Pope joins in urging Italians to have more kids, not just pets

Pope Francis delivers his speech flanked by Italian Premier Giorgia Meloni
Pope Francis delivers a speech alongside Italian Prime Minister Giorgia Meloni during a conference on birthrate at Auditorium della Conciliazione in Rome on Friday.
(Alessandra Tarantino / Associated Press)

Pope Francis joined Italy’s conservative premier on Friday in encouraging Italians to have more children, denouncing the financial precariousness facing young couples and “selfish, egotistical” choices that have led to a record-low birthrate that is threatening the country’s economic future.

Francis urged concrete political action to invert the “demographic winter,” which in population terms resulted in the disappearance of a city the size of Bari last year. Castigating couples who have pets instead of children, Francis called for resources to be dedicated to helping couples expand their families, saying it was necessary to “plant the future” with hope.

“Let us not resign ourselves to sterile dullness and pessimism,” Francis told an annual gathering of pro-family organizations. “Let us not believe that history is already marked, that nothing can be done to reverse the trend.”


Italy recorded a record-low number of live births last year, 392,598, which combined with an elevated number of deaths, 713,499, has accelerated the demographic trend that threatens to crash the country’s social security system. The government of Prime Minister Giorgia Meloni is backing a campaign to encourage at least 500,000 births annually by 2033, a rate that demographers say is necessary to prevent the economy from collapsing by expanding the wage-earning population as retirees draw on their pensions.

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Meloni came to power last year on a campaign of “God, family, fatherland,” and her government has proposed a host of measures to try to encourage families to have more children, including tax cuts to increase spending power, given that Italy’s fertility rate of 1.24 children per woman is among the lowest in the world.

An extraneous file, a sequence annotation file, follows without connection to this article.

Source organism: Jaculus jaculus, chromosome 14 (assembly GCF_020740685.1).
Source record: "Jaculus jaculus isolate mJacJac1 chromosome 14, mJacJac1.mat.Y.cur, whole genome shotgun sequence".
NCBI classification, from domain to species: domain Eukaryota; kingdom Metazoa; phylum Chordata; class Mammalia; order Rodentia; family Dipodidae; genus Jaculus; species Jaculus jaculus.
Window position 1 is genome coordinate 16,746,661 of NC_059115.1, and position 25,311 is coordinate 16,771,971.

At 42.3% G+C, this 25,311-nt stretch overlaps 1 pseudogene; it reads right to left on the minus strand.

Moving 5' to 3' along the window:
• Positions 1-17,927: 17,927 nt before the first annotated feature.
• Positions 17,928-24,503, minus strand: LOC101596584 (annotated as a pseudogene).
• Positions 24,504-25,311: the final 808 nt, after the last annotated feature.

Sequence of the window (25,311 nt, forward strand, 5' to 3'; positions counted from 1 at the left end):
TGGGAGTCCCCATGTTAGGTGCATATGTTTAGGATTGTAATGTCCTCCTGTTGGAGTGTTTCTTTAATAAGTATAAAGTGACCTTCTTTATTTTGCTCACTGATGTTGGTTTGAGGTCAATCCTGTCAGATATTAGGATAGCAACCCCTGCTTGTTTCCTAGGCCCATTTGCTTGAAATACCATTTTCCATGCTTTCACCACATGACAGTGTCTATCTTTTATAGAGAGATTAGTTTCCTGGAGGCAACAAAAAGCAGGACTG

Numerous studies have pointed to a combination of factors that discourage women from having children, including a lack of affordable child-care spots, low salaries and precarious work contracts, and a tradition of women often bearing the burden of caring for older parents.

Meloni, who has a daughter with her partner, told the family association congress that it was time to reverse the trend.

But she said it must be done without resorting to surrogacy, hitting on a broader conservative political issue that has surrounded the demographic debate as the government’s crackdown on migrants and aversion to registering both parents of children of same-sex couples.


“We want a nation where it is no longer scandalous to say that — whatever the legitimate, free choices, inclinations of each person — we are all born of a man or a woman,” Meloni said to applause. “Where it is not taboo to say that motherhood is not for sale, that wombs are not for rent and children are not over-the-counter products that you can choose on the shelf as if you were in the supermarket and maybe return if then the product does not match what you expect.”

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National statistics bureau ISTAT has been sounding the demographic alarm for years, given that the number of live births in Italy has tanked steadily from 576,659 in 2008 to the 392,598 last year — the first year since Italy’s unification that the number has fallen below 400,000.

Given the trend, ISTAT President Gian Carlo Blangiardo said forecasts point to the Italian population shrinking from 59 million inhabitants today to 48 million by 2070.

Although the increase in migrants can help mitigate the problem, it can’t offset the overall trend, Blangiardo said on the sidelines of the conference. “Even with an additional 260,000 immigrants each year, as foreseen by Eurostat, we’ll still easily lose 5 to 6 million inhabitants,” he said.

Meloni didn’t refer to the role of migrants in her remarks, but other ministers have cast the issue as a threat to Italy’s identity.

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Agriculture Minister Francesco Lollobrigida, who is Meloni’s brother-in-law, sparked an outcry in recent weeks by warning of “ethnic replacement” if Italians don’t increase their birthrate.

Elly Schlein, head of the opposition center-left Democratic Party, acknowledged the demographic problem but pointed to measures to fix it: reduce precarious, part-time contracts; help young couples get mortgages; and increase access to subsidized day-care centers.

Given the “deeply patriarchical structure” of Italian society, women will choose to stay home if they don’t have adequate day care, she said.

“They will continue to be crushed, and this depresses their potential not only in terms of employment but also in terms of family.”